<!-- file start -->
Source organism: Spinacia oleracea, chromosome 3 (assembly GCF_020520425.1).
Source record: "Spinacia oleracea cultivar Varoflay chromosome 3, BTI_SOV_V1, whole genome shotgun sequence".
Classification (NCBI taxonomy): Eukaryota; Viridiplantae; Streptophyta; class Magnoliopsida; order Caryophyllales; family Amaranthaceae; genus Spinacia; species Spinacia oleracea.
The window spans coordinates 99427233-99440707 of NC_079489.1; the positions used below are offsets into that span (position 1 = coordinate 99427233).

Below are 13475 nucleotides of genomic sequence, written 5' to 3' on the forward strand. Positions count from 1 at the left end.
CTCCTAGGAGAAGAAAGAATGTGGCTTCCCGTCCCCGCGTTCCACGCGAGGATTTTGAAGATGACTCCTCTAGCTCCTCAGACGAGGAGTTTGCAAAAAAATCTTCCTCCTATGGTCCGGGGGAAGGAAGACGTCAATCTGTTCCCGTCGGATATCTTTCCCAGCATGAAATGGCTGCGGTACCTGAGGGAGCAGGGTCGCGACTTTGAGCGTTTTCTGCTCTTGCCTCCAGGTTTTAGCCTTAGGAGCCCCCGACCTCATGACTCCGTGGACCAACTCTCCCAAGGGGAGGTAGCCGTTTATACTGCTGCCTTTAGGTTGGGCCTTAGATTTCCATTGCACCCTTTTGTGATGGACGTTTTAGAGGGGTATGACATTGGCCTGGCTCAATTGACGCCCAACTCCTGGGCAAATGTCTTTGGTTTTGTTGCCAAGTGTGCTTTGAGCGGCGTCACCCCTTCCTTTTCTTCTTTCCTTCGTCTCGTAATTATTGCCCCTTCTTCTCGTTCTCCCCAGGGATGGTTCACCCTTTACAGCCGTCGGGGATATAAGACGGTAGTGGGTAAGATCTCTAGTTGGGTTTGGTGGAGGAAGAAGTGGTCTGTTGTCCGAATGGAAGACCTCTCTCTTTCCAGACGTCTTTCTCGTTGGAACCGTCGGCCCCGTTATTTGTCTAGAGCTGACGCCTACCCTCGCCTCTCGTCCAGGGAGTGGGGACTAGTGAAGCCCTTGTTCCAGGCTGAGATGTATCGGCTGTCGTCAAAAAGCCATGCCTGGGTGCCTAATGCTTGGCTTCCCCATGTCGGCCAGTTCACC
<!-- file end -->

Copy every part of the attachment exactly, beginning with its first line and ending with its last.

Source organism: Spinacia oleracea, chromosome 3 (assembly GCF_020520425.1).
Source record: "Spinacia oleracea cultivar Varoflay chromosome 3, BTI_SOV_V1, whole genome shotgun sequence".
Classification (NCBI taxonomy): Eukaryota; Viridiplantae; Streptophyta; class Magnoliopsida; order Caryophyllales; family Amaranthaceae; genus Spinacia; species Spinacia oleracea.
The window spans coordinates 99427233-99440707 of NC_079489.1; the positions used below are offsets into that span (position 1 = coordinate 99427233).

Below are 13475 nucleotides of genomic sequence, written 5' to 3' on the forward strand. Positions count from 1 at the left end.
CTCCTAGGAGAAGAAAGAATGTGGCTTCCCGTCCCCGCGTTCCACGCGAGGATTTTGAAGATGACTCCTCTAGCTCCTCAGACGAGGAGTTTGCAAAAAAATCTTCCTCCTATGGTCCGGGGGAAGGAAGACGTCAATCTGTTCCCGTCGGATATCTTTCCCAGCATGAAATGGCTGCGGTACCTGAGGGAGCAGGGTCGCGACTTTGAGCGTTTTCTGCTCTTGCCTCCAGGTTTTAGCCTTAGGAGCCCCCGACCTCATGACTCCGTGGACCAACTCTCCCAAGGGGAGGTAGCCGTTTATACTGCTGCCTTTAGGTTGGGCCTTAGATTTCCATTGCACCCTTTTGTGATGGACGTTTTAGAGGGGTATGACATTGGCCTGGCTCAATTGACGCCCAACTCCTGGGCAAATGTCTTTGGTTTTGTTGCCAAGTGTGCTTTGAGCGGCGTCACCCCTTCCTTTTCTTCTTTCCTTCGTCTCGTAATTATTGCCCCTTCTTCTCGTTCTCCCCAGGGATGGTTCACCCTTTACAGCCGTCGGGGATATAAGACGGTAGTGGGTAAGATCTCTAGTTGGGTTTGGTGGAGGAAGAAGTGGTCTGTTGTCCGAATGGAAGACCTCTCTCTTTCCAGACGTCTTTCTCGTTGGAACCGTCGGCCCCGTTATTTGTCTAGAGCTGACGCCTACCCTCGCCTCTCGTCCAGGGAGTGGGGACTAGTGAAGCCCTTGTTCCAGGCTGAGATGTATCGGCTGTCGTCAAAAAGCCATGCCTGGGTGCCTAATGCTTGGCTTCCCCATGTCGGCCAGTTCACC